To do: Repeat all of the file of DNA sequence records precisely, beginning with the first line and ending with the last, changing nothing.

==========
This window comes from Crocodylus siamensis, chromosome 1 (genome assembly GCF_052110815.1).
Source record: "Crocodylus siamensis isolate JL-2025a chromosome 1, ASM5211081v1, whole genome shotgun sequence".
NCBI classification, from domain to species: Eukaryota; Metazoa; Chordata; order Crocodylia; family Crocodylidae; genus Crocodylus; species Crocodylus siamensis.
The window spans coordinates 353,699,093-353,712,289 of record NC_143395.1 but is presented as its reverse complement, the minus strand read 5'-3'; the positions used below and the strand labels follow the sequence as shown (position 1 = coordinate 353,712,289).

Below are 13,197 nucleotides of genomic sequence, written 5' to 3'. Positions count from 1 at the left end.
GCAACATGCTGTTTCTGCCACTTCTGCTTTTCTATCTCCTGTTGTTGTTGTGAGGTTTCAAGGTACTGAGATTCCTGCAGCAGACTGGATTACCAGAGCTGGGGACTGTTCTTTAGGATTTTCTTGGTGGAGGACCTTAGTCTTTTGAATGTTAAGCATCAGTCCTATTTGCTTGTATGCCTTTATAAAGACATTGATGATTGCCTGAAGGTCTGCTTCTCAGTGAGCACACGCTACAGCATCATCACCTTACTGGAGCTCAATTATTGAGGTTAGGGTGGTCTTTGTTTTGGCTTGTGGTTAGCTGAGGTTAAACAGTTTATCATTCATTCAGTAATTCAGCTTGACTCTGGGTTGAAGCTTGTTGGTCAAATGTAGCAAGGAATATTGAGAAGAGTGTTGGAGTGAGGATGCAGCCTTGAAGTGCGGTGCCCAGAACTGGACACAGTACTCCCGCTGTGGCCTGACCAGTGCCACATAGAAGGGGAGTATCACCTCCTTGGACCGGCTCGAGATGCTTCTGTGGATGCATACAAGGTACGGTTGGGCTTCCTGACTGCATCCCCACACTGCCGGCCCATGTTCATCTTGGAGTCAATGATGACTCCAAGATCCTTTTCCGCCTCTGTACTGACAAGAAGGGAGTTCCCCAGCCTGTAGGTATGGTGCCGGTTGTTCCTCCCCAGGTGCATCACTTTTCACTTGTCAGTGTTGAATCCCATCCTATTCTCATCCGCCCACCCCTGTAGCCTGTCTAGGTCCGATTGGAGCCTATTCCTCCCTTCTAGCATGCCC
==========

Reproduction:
This window comes from Crocodylus siamensis, chromosome 1 (genome assembly GCF_052110815.1).
Source record: "Crocodylus siamensis isolate JL-2025a chromosome 1, ASM5211081v1, whole genome shotgun sequence".
NCBI classification, from domain to species: Eukaryota; Metazoa; Chordata; order Crocodylia; family Crocodylidae; genus Crocodylus; species Crocodylus siamensis.
The window spans coordinates 353,699,093-353,712,289 of record NC_143395.1 but is presented as its reverse complement, the minus strand read 5'-3'; the positions used below and the strand labels follow the sequence as shown (position 1 = coordinate 353,712,289).

Below are 13,197 nucleotides of genomic sequence, written 5' to 3'. Positions count from 1 at the left end.
GCAACATGCTGTTTCTGCCACTTCTGCTTTTCTATCTCCTGTTGTTGTTGTGAGGTTTCAAGGTACTGAGATTCCTGCAGCAGACTGGATTACCAGAGCTGGGGACTGTTCTTTAGGATTTTCTTGGTGGAGGACCTTAGTCTTTTGAATGTTAAGCATCAGTCCTATTTGCTTGTATGCCTTTATAAAGACATTGATGATTGCCTGAAGGTCTGCTTCTCAGTGAGCACACGCTACAGCATCATCACCTTACTGGAGCTCAATTATTGAGGTTAGGGTGGTCTTTGTTTTGGCTTGTGGTTAGCTGAGGTTAAACAGTTTATCATTCATTCAGTAATTCAGCTTGACTCTGGGTTGAAGCTTGTTGGTCAAATGTAGCAAGGAATATTGAGAAGAGTGTTGGAGTGAGGATGCAGCCTTGAAGTGCGGTGCCCAGAACTGGACACAGTACTCCCGCTGTGGCCTGACCAGTGCCACATAGAAGGGGAGTATCACCTCCTTGGACCGGCTCGAGATGCTTCTGTGGATGCATACAAGGTACGGTTGGGCTTCCTGACTGCATCCCCACACTGCCGGCCCATGTTCATCTTGGAGTCAATGATGACTCCAAGATCCTTTTCCGCCTCTGTACTGACAAGAAGGGAGTTCCCCAGCCTGTAGGTATGGTGCCGGTTGTTCCTCCCCAGGTGCATCACTTTTCACTTGTCAGTGTTGAATCCCATCCTATTCTCATCCGCCCACCCCTGTAGCCTGTCTAGGTCCGATTGGAGCCTATTCCTCCCTTCTAGCATGCCC